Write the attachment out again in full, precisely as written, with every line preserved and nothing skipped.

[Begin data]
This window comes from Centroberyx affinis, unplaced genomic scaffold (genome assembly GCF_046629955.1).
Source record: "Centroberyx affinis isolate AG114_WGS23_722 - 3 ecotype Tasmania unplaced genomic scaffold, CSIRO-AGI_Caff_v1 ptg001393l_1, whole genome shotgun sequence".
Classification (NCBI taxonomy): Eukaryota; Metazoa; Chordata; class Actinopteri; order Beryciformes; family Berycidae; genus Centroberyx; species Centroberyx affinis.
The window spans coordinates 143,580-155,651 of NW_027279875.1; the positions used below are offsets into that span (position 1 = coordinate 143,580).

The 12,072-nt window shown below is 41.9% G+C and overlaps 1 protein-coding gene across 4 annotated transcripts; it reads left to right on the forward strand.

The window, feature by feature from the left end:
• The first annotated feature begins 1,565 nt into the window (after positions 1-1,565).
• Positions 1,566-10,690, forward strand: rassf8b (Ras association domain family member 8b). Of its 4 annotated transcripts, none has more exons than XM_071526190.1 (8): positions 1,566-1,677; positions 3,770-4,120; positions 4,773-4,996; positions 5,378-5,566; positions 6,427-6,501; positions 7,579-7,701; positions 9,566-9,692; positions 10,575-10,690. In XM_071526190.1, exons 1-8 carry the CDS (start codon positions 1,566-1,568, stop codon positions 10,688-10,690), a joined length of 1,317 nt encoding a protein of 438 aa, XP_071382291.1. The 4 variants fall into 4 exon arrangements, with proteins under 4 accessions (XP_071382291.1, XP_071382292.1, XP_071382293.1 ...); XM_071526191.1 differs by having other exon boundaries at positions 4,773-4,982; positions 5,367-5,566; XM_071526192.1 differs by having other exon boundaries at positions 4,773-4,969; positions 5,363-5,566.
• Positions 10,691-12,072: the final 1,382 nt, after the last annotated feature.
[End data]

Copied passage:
This window comes from Centroberyx affinis, unplaced genomic scaffold (genome assembly GCF_046629955.1).
Source record: "Centroberyx affinis isolate AG114_WGS23_722 - 3 ecotype Tasmania unplaced genomic scaffold, CSIRO-AGI_Caff_v1 ptg001393l_1, whole genome shotgun sequence".
Classification (NCBI taxonomy): Eukaryota; Metazoa; Chordata; class Actinopteri; order Beryciformes; family Berycidae; genus Centroberyx; species Centroberyx affinis.
The window spans coordinates 143,580-155,651 of NW_027279875.1; the positions used below are offsets into that span (position 1 = coordinate 143,580).

The 12,072-nt window shown below is 41.9% G+C and overlaps 1 protein-coding gene across 4 annotated transcripts; it reads left to right on the forward strand.

The window, feature by feature from the left end:
• The first annotated feature begins 1,565 nt into the window (after positions 1-1,565).
• Positions 1,566-10,690, forward strand: rassf8b (Ras association domain family member 8b). Of its 4 annotated transcripts, none has more exons than XM_071526190.1 (8): positions 1,566-1,677; positions 3,770-4,120; positions 4,773-4,996; positions 5,378-5,566; positions 6,427-6,501; positions 7,579-7,701; positions 9,566-9,692; positions 10,575-10,690. In XM_071526190.1, exons 1-8 carry the CDS (start codon positions 1,566-1,568, stop codon positions 10,688-10,690), a joined length of 1,317 nt encoding a protein of 438 aa, XP_071382291.1. The 4 variants fall into 4 exon arrangements, with proteins under 4 accessions (XP_071382291.1, XP_071382292.1, XP_071382293.1 ...); XM_071526191.1 differs by having other exon boundaries at positions 4,773-4,982; positions 5,367-5,566; XM_071526192.1 differs by having other exon boundaries at positions 4,773-4,969; positions 5,363-5,566.
• Positions 10,691-12,072: the final 1,382 nt, after the last annotated feature.